A Rare and Life-Threatening Disease with Common Symptoms: Highlighting Chronic Thromboembolic Pulmonary Hypertension (CTEPH)
(BPT) - Determination. Strength. Resilience. These are just a few qualities that may characterize people around the world living with pulmonary hypertension (PH), a sometimes debilitating disease of the lungs. But a particularly rare form of the disease, called chronic thromboembolic pulmonary hypertension (CTEPH), is often misinterpreted by patients and doctors alike.,
November marks PH Awareness Month, designed to shine a spotlight on the disease — and generate support for patients. On November 21, patient advocacy groups, healthcare professionals and caregivers focus specifically on CTEPH and the unique needs of this patient population.
Recognizing the signs and symptoms
PH diagnosis is frequently delayed by several months or years. This is because the most common symptoms, including breathlessness, fatigue and dizziness, are also associated with many other conditions. It is important to note that CTEPH, a subset of PH, is treatable and potentially curable through surgery when properly identified.,
CTEPH also has a connection to a much more common condition, called pulmonary embolism (PE), a blood clot in your lungs. Many people don’t realize that as many as 1 out of every 25 of previously treated patients with PE that does not resolve after three months of using blood thinners could go on to develop CTEPH*.,,
Spreading the word for healthcare professionals
In addition to raising awareness among potential patients, specialists who treat CTEPH, including Dr. Rajeev Saggar, executive director of advanced lung disease care at Banner — University Medical Center Phoenix and the clinical associate professor of medicine at University of Arizona College of Medicine — Phoenix, hope to increase knowledge of the disease among other clinicians.
“The goal of PH treatment is to lengthen survival time, reduce symptoms and improve quality of life for patients. Early, accurate diagnosis is increasingly important, particularly because medical care is steadily improving,” said Dr. Saggar. “It is vital that clinicians detect or rule out underlying diseases that may represent the cause of PH, including various heart and vascular diseases, human immunodeficiency virus (HIV), lupus, or as is sometimes the case with CTEPH, unresolved pulmonary thromboembolism, when a clot-like mass gets stuck to the lung’s blood vessel wall and blocks blood flow.”
According to Dr. Saggar, a ventilation/perfusion (VQ) scan is the preferred and recommended screening test for CTEPH. It is important for anyone diagnosed with the disease to see an experienced CTEPH practitioner who can determine candidacy for pulmonary thromboendarterectomy (PTE) surgery. Although PTE is the recommended treatment for CTEPH, not everyone is a candidate. It’s important for patients to speak with his/her doctor about options.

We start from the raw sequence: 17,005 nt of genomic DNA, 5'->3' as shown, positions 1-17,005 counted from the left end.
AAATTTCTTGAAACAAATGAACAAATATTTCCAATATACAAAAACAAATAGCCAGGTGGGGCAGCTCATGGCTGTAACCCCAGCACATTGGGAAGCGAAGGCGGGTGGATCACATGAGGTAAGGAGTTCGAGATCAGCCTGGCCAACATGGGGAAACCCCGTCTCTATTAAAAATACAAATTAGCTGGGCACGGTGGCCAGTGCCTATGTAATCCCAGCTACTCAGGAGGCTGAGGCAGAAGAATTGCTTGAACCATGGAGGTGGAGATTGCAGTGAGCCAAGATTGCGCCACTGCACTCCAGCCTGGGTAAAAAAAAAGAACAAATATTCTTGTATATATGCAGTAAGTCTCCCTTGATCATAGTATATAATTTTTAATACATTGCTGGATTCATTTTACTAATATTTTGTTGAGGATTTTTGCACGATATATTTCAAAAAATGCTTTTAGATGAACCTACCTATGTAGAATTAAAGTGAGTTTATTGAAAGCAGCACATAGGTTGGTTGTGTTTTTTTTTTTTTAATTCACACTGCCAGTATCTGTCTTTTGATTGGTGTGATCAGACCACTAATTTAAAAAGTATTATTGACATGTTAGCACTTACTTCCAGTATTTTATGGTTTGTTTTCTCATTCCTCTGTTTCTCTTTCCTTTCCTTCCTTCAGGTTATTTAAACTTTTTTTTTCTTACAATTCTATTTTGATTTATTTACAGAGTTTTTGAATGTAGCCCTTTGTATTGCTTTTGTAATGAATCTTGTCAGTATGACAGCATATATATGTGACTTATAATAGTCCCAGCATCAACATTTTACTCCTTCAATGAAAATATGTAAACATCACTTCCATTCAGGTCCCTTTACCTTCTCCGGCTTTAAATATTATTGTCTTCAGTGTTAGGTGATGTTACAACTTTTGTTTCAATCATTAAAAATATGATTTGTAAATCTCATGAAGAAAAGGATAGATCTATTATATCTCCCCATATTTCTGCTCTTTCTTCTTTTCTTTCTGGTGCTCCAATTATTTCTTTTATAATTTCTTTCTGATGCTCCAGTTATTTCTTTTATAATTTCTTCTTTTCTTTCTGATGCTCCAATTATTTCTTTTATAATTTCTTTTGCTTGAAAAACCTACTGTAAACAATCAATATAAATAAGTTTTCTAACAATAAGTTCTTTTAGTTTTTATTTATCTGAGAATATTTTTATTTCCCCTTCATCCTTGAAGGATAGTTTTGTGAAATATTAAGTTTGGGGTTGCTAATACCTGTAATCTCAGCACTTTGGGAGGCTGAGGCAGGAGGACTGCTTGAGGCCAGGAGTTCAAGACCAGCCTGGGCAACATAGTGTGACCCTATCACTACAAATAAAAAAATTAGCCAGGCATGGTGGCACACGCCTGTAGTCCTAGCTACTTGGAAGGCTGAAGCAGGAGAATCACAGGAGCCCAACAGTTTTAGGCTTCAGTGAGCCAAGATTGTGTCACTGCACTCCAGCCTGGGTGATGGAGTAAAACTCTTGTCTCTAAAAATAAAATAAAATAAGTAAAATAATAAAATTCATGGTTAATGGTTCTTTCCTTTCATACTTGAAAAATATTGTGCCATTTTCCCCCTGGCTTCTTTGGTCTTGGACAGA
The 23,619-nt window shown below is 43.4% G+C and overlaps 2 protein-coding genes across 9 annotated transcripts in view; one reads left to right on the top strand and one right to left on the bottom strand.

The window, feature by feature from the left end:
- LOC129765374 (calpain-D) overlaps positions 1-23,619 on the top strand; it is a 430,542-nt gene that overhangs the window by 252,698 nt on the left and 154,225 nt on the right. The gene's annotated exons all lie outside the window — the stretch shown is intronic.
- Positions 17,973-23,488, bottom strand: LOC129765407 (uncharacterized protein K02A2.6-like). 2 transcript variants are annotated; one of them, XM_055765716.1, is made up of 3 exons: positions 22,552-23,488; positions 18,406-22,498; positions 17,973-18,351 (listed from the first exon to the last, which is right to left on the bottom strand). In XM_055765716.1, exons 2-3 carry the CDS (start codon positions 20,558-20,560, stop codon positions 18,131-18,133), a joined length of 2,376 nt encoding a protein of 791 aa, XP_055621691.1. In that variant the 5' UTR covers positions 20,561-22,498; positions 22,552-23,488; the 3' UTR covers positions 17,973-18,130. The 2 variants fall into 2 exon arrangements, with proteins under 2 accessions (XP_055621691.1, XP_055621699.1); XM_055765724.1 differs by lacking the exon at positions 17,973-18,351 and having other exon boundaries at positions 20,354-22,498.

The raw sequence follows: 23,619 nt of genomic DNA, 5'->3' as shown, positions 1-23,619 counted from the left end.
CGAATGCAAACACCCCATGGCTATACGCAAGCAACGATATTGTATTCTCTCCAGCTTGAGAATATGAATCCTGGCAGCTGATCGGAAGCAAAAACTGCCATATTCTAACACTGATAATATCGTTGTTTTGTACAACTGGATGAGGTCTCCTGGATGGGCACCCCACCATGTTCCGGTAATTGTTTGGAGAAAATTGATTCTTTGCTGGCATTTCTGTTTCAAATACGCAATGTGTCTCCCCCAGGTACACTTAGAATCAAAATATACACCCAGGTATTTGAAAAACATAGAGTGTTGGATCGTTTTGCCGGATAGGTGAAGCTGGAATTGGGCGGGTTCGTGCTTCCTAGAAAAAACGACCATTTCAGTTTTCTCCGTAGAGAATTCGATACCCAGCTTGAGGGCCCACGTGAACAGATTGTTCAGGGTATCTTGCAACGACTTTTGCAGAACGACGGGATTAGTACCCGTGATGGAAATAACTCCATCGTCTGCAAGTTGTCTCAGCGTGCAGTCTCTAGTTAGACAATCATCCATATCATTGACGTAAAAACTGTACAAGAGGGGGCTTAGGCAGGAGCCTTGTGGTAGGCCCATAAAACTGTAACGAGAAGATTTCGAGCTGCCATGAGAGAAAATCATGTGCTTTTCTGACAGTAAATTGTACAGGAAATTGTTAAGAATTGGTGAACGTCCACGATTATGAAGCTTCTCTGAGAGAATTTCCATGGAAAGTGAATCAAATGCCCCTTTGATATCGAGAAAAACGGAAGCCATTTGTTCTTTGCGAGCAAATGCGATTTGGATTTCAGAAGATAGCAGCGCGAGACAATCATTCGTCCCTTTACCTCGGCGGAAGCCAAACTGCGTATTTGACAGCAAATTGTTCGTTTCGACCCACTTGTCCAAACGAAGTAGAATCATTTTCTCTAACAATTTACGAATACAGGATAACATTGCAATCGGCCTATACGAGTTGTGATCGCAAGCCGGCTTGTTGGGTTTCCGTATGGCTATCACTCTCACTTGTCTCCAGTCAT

Despite efforts to ensure better education about the disease, its symptoms and methods of treatment, physicians like Dr. Saggar and those throughout the CTEPH community note that there is still progress to be made. That’s why November is an especially important time for the PH community to come together and raise awareness and generate additional support for research and improve care.
“Building awareness and enhancing education will help to extend and improve the lives of patients with CTEPH and all forms of PH,” says Dr. Saggar.
For more information about PH or to provide support visit http://www.phaware.global/. To learn more about CTEPH, visit www.CTEPH.com.
Dr. Saggar and phaware partnered with Bayer to help raise awareness about PH and CTEPH during PH Awareness Month. Dr. Saggar is a paid consultant to Bayer.
*Based on a study with 223 patients in which approximately 4% were diagnosed with CTEPH within 2 years of their first episode of pulmonary embolism (blood clot in the lung). CTEPH did not develop after two years in any of the remaining patients.
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 Pepke-Zaba et al. Chronic thromboembolic pulmonary hypertension: role of medical therapy. Eur Respir J. 2013;41:985–990.
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 Wilkens H et al. Chronic thromboembolic pulmonary hypertension (CTEPH): updated recommendations of the Cologne Consensus Conference 2011. Int J Cardiol. 2011;154(suppl1):S54-S60.
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Is your workplace a nurturing professional environment, or does competition and rank often override camaraderie and support?(BPT) - In order for nurses and other health care staff to do their jobs as best as possible, a culture of care can make a big difference. This means creating a workplace that fosters growth, supports professionals' needs and brings teams closer together. When health care teams feel cared for and supported, they are more inclined to provide their best care of patients and families, which improves outcomes all around.